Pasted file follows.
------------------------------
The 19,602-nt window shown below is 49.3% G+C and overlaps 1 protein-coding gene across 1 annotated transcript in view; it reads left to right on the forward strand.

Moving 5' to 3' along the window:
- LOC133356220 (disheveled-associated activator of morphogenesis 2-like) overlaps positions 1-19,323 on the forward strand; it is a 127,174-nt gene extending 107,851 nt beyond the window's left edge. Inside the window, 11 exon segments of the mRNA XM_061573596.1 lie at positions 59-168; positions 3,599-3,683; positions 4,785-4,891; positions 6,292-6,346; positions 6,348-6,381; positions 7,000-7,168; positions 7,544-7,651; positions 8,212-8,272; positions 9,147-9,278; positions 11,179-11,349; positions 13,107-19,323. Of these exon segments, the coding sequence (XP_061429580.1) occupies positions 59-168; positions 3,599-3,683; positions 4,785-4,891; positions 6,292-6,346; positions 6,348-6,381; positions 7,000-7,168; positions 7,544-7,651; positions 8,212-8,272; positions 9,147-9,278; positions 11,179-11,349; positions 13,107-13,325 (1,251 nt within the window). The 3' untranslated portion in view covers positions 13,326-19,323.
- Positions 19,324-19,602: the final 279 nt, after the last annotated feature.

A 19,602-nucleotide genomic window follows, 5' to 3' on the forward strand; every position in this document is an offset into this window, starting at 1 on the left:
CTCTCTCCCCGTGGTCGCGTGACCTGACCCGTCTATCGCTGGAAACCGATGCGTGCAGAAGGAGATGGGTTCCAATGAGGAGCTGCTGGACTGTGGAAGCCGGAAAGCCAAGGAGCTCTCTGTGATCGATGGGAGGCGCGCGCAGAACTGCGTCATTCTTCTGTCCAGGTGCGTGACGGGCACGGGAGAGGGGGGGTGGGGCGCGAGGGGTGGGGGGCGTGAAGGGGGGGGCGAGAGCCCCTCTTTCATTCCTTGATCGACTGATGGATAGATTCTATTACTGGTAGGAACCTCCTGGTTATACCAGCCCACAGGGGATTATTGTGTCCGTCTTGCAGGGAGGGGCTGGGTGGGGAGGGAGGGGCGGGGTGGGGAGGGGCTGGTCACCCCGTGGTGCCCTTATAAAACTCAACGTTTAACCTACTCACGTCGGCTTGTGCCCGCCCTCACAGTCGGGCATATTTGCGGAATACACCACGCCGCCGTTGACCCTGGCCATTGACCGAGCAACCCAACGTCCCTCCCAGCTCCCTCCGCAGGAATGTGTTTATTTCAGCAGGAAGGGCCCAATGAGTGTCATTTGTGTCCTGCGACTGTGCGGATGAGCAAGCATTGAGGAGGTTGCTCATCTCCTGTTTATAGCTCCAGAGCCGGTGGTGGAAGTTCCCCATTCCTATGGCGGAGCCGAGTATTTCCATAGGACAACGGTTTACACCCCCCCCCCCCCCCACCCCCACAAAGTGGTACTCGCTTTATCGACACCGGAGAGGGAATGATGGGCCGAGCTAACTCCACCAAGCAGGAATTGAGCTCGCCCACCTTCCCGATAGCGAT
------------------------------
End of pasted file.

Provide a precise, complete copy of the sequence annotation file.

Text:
The 19,602-nt window shown below is 49.3% G+C and overlaps 1 protein-coding gene across 1 annotated transcript in view; it reads left to right on the forward strand.

Moving 5' to 3' along the window:
- LOC133356220 (disheveled-associated activator of morphogenesis 2-like) overlaps positions 1-19,323 on the forward strand; it is a 127,174-nt gene extending 107,851 nt beyond the window's left edge. Inside the window, 11 exon segments of the mRNA XM_061573596.1 lie at positions 59-168; positions 3,599-3,683; positions 4,785-4,891; positions 6,292-6,346; positions 6,348-6,381; positions 7,000-7,168; positions 7,544-7,651; positions 8,212-8,272; positions 9,147-9,278; positions 11,179-11,349; positions 13,107-19,323. Of these exon segments, the coding sequence (XP_061429580.1) occupies positions 59-168; positions 3,599-3,683; positions 4,785-4,891; positions 6,292-6,346; positions 6,348-6,381; positions 7,000-7,168; positions 7,544-7,651; positions 8,212-8,272; positions 9,147-9,278; positions 11,179-11,349; positions 13,107-13,325 (1,251 nt within the window). The 3' untranslated portion in view covers positions 13,326-19,323.
- Positions 19,324-19,602: the final 279 nt, after the last annotated feature.

A 19,602-nucleotide genomic window follows, 5' to 3' on the forward strand; every position in this document is an offset into this window, starting at 1 on the left:
CTCTCTCCCCGTGGTCGCGTGACCTGACCCGTCTATCGCTGGAAACCGATGCGTGCAGAAGGAGATGGGTTCCAATGAGGAGCTGCTGGACTGTGGAAGCCGGAAAGCCAAGGAGCTCTCTGTGATCGATGGGAGGCGCGCGCAGAACTGCGTCATTCTTCTGTCCAGGTGCGTGACGGGCACGGGAGAGGGGGGGTGGGGCGCGAGGGGTGGGGGGCGTGAAGGGGGGGGCGAGAGCCCCTCTTTCATTCCTTGATCGACTGATGGATAGATTCTATTACTGGTAGGAACCTCCTGGTTATACCAGCCCACAGGGGATTATTGTGTCCGTCTTGCAGGGAGGGGCTGGGTGGGGAGGGAGGGGCGGGGTGGGGAGGGGCTGGTCACCCCGTGGTGCCCTTATAAAACTCAACGTTTAACCTACTCACGTCGGCTTGTGCCCGCCCTCACAGTCGGGCATATTTGCGGAATACACCACGCCGCCGTTGACCCTGGCCATTGACCGAGCAACCCAACGTCCCTCCCAGCTCCCTCCGCAGGAATGTGTTTATTTCAGCAGGAAGGGCCCAATGAGTGTCATTTGTGTCCTGCGACTGTGCGGATGAGCAAGCATTGAGGAGGTTGCTCATCTCCTGTTTATAGCTCCAGAGCCGGTGGTGGAAGTTCCCCATTCCTATGGCGGAGCCGAGTATTTCCATAGGACAACGGTTTACACCCCCCCCCCCCCCCACCCCCACAAAGTGGTACTCGCTTTATCGACACCGGAGAGGGAATGATGGGCCGAGCTAACTCCACCAAGCAGGAATTGAGCTCGCCCACCTTCCCGATAGCGAT